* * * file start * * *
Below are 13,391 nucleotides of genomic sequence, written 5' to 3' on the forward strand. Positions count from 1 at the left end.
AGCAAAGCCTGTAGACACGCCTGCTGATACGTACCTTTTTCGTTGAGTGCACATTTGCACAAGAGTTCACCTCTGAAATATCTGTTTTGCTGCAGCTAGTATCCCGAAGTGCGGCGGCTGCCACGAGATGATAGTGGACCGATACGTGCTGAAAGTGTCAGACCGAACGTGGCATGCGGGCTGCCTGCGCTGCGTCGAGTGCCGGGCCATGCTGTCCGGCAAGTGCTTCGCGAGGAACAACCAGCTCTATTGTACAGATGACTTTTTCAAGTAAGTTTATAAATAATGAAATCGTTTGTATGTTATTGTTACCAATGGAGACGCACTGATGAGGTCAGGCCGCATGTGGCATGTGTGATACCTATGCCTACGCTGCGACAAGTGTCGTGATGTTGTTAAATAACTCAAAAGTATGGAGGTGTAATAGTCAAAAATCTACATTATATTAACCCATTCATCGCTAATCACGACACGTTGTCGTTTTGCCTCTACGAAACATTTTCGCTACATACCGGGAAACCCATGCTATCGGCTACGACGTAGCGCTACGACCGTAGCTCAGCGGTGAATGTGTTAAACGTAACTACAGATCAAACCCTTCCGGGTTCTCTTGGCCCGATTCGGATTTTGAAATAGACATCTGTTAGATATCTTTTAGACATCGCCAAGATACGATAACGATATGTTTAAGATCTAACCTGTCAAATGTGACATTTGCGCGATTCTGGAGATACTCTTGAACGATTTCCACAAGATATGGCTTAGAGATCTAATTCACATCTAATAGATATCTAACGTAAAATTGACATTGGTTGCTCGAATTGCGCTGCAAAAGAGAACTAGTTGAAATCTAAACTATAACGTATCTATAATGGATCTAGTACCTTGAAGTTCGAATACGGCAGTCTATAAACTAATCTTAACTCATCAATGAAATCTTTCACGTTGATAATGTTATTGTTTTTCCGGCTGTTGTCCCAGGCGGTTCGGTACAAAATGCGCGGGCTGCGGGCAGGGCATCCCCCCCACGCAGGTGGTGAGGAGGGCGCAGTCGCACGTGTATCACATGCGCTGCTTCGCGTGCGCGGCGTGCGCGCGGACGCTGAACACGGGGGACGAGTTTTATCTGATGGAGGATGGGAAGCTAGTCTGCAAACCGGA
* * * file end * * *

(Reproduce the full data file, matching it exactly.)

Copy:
Below are 13,391 nucleotides of genomic sequence, written 5' to 3' on the forward strand. Positions count from 1 at the left end.
AGCAAAGCCTGTAGACACGCCTGCTGATACGTACCTTTTTCGTTGAGTGCACATTTGCACAAGAGTTCACCTCTGAAATATCTGTTTTGCTGCAGCTAGTATCCCGAAGTGCGGCGGCTGCCACGAGATGATAGTGGACCGATACGTGCTGAAAGTGTCAGACCGAACGTGGCATGCGGGCTGCCTGCGCTGCGTCGAGTGCCGGGCCATGCTGTCCGGCAAGTGCTTCGCGAGGAACAACCAGCTCTATTGTACAGATGACTTTTTCAAGTAAGTTTATAAATAATGAAATCGTTTGTATGTTATTGTTACCAATGGAGACGCACTGATGAGGTCAGGCCGCATGTGGCATGTGTGATACCTATGCCTACGCTGCGACAAGTGTCGTGATGTTGTTAAATAACTCAAAAGTATGGAGGTGTAATAGTCAAAAATCTACATTATATTAACCCATTCATCGCTAATCACGACACGTTGTCGTTTTGCCTCTACGAAACATTTTCGCTACATACCGGGAAACCCATGCTATCGGCTACGACGTAGCGCTACGACCGTAGCTCAGCGGTGAATGTGTTAAACGTAACTACAGATCAAACCCTTCCGGGTTCTCTTGGCCCGATTCGGATTTTGAAATAGACATCTGTTAGATATCTTTTAGACATCGCCAAGATACGATAACGATATGTTTAAGATCTAACCTGTCAAATGTGACATTTGCGCGATTCTGGAGATACTCTTGAACGATTTCCACAAGATATGGCTTAGAGATCTAATTCACATCTAATAGATATCTAACGTAAAATTGACATTGGTTGCTCGAATTGCGCTGCAAAAGAGAACTAGTTGAAATCTAAACTATAACGTATCTATAATGGATCTAGTACCTTGAAGTTCGAATACGGCAGTCTATAAACTAATCTTAACTCATCAATGAAATCTTTCACGTTGATAATGTTATTGTTTTTCCGGCTGTTGTCCCAGGCGGTTCGGTACAAAATGCGCGGGCTGCGGGCAGGGCATCCCCCCCACGCAGGTGGTGAGGAGGGCGCAGTCGCACGTGTATCACATGCGCTGCTTCGCGTGCGCGGCGTGCGCGCGGACGCTGAACACGGGGGACGAGTTTTATCTGATGGAGGATGGGAAGCTAGTCTGCAAACCGGA